A Historical and Adminstration Records of Sibi District
It is during Taimoor Shah’s period that Khajjaks gained a popular saying in the local populace that ‘though the Kakars may conquer in the hills, the Khajjak lord it in the plains’ .
The Khajjaks, were initially located at Mekhtar; which is nowadays in the possession of Kakars. In the latter half of 17th century Kakars defeated them in a feud, which resulted into their migration to Sibi. Sibi was then ruled by Junaid Khan, son of Baro Khan, the Progenitor of Barozai. According to Abdul Aziz Luni, author of “Afghans of the frontier passes”, the Khajjaks recovered a herd of Camels from the Baloch raiders that belonged to Junaid Khan . The latter, in recognition of their services gave them the land and water. Captain N.Hart writes that Khajjaks were granted one cubit’s breadth of water of Nari river for irrigation. When Khajjaks increased in numbers and power, they obtained increase in share of water from Nawab Mirza Khan, son of Junaid Khan Barozai.
Pen-and-ink drawing of Sibi at the end of the Bolan Pass by George Boyd (1800-1850) dated between 1821 and 1844.
They started harassing their own Afghan kinsmen. The Marghzanis were their first victims. The Barozai rulers antagonized them by frequent complaints to the Afghan Kings of Afghanistan. But Khajjaks succeeded in in establishing direct relationship with the Afghan King and got political recognition as well as grant of land and water in Khajjak’s revenue circle. The in-fight helped the Balochs to encroach upon Panni lands and later drove them out of some of the important tracts. Khajjaks never defended other Panni clans from the raids and forays of their Baloch neighbours. The Pannis, harassed by Balochs, migrated to village Kurak and the Khajjaks occupied the lands thus vacated. Subsequently, they started harrying the Baruzai. They helped the Marris in double squeeze of the Panni clans in Sibi tract. The elders of the area refer to this period of Sibi as ‘Highhandedness of Marris and Khajjaks’.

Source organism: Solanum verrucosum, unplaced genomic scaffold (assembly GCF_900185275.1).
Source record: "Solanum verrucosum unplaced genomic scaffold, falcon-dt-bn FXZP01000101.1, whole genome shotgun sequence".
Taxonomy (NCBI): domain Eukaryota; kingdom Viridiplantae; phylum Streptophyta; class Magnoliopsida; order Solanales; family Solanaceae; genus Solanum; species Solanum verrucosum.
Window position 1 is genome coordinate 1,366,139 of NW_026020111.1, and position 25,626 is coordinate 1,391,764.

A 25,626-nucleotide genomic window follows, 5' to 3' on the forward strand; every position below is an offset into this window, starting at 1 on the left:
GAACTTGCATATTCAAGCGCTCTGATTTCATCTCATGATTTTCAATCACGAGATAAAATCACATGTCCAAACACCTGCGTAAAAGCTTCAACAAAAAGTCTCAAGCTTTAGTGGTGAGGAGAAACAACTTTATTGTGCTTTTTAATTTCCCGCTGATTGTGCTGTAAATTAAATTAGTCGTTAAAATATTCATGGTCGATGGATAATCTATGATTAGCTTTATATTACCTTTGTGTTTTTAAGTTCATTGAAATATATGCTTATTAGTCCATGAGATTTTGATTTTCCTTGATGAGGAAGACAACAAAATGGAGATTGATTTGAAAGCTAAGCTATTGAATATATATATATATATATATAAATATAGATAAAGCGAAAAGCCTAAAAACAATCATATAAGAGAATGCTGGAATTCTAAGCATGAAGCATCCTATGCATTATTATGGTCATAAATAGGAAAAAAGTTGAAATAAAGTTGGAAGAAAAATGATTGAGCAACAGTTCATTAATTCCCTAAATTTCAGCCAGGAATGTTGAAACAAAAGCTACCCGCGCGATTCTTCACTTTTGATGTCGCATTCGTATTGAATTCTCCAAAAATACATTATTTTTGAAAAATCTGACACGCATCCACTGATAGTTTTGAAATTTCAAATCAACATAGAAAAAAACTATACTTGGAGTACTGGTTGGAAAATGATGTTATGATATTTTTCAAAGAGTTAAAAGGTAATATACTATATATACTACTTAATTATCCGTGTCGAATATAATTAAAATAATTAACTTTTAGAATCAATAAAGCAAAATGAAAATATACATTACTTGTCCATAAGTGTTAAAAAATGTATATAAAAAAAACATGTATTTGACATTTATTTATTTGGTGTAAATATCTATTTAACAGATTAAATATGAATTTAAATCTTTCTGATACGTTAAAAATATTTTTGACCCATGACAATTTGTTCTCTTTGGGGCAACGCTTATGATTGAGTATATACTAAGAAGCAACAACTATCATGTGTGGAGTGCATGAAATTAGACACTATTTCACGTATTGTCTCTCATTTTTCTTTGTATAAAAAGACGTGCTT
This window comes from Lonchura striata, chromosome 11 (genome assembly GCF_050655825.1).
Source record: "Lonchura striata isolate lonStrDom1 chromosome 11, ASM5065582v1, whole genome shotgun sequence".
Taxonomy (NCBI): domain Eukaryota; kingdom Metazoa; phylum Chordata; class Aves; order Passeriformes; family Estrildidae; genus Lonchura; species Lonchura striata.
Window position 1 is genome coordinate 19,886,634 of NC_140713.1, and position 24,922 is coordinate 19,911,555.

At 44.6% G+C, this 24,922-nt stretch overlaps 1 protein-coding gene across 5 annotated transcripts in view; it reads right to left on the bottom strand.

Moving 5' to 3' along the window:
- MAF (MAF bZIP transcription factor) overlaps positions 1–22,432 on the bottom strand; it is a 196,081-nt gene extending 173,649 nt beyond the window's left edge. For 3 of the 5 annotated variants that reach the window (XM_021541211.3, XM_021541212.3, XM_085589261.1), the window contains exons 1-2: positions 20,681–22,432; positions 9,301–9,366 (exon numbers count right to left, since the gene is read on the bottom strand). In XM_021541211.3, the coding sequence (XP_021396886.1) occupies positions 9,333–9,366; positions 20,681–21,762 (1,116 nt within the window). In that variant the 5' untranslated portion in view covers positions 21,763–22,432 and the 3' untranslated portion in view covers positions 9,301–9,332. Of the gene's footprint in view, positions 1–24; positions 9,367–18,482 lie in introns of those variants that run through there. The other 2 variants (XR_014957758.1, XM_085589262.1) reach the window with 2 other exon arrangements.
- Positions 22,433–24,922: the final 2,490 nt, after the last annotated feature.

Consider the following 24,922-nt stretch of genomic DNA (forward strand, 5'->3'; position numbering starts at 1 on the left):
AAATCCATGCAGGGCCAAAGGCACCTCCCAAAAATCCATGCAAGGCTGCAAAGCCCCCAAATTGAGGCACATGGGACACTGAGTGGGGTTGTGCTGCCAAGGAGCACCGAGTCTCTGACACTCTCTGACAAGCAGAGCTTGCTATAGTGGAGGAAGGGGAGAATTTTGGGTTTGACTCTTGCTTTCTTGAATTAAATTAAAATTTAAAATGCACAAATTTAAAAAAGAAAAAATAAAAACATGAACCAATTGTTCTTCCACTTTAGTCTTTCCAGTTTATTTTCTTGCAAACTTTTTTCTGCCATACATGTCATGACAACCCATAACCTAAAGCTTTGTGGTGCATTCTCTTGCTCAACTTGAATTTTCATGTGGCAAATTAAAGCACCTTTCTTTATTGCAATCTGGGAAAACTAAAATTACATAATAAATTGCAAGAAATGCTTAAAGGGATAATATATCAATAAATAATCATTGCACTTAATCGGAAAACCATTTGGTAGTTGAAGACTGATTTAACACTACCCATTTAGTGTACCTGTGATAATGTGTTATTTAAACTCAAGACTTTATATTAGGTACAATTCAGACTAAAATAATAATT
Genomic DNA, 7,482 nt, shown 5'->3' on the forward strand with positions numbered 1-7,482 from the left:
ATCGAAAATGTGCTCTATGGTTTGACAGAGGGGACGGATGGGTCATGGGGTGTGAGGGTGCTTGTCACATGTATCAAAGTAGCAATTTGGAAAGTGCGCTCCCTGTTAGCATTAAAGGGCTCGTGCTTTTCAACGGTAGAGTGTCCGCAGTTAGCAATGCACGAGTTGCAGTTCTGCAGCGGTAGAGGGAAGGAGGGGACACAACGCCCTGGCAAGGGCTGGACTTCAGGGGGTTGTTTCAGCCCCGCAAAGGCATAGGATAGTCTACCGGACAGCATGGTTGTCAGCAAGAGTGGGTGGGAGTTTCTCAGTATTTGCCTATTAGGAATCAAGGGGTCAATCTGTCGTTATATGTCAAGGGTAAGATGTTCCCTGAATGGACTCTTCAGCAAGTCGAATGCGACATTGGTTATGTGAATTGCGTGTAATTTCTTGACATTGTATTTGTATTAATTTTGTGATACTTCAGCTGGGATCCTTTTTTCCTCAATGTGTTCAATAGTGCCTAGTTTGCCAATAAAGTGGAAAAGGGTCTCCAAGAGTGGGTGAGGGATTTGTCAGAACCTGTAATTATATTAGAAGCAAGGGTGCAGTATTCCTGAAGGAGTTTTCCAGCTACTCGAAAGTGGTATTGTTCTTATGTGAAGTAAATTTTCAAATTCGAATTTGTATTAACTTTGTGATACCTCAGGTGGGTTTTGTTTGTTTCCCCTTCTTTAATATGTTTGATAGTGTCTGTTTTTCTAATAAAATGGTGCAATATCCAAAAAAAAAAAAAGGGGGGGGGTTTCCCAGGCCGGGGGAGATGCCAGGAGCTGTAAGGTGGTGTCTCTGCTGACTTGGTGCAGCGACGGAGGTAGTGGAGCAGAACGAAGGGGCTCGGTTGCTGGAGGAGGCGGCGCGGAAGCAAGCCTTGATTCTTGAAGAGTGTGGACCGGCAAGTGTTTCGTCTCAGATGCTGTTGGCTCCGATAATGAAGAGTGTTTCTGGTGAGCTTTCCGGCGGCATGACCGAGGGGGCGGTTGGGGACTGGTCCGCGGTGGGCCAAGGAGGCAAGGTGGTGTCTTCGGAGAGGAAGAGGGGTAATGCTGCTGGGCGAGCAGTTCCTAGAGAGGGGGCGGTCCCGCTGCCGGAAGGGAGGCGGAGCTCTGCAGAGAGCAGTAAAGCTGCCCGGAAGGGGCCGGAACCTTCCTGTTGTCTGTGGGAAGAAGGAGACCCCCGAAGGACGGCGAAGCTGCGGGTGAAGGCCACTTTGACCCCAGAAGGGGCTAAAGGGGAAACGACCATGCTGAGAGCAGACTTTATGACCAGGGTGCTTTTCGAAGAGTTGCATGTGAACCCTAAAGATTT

Mc Gregor writes,“Though agriculture is their chief employment and though they are peacefully inclined they are said to have a high character for bravery.” . The power of Khajjaks was crushed by the British army in March 1841 so that they left the plains of Sibi and Sangan defenseless against the Marri inroads. In 1872, the Khajjaks openly refused to accept the writ of Amir Sher Ali Khan of Afghanistan who did not give them any protection against the Marris and stopped the payment of revenues to Amir. The Amir sent a force that too the chief of Khajjaks along with his son, as a hostage to Kandahar for payment of revenue due from Khajjaks.
Anglo-Khajjak battle 1841
In 1839, Misri Khan Barozai, the head of the Panni tribe, tendered his services to Shah Shuja and was taken into British service with a number of his followers, who were styled incorrectly the ” Baloch Levy.” In March 1841, Mr. Ross Bell, the Political Agent in Upper Sind, deputed one of his assistants with a detachment of troops, under the command of Colonel Wilson of the Bombay Cavalry, to collect the arrears of revenue due from the Khajjaks of Sibi on behalf of Shah Shuja. The detachment was accompanied by Misri Khan, and on the Khajjaks refusing to comply with the demands, attacked the town, but were repulsed with heavy loss, losing fifty- three men killed and wounded and four officers including Colonel Wilson. Reinforcements from Bhag were sent up under General Brooks, but before they could arrive the Khajjaks abandoned their town,the defenses of which were then demolished. The power of the Khajjaks was thus weakened, and shortly afterwards the Marris acquired a footing in the Sibi District. They dispossessed the Pannis of Badra and Quat-Mandai and over-ran Sangan.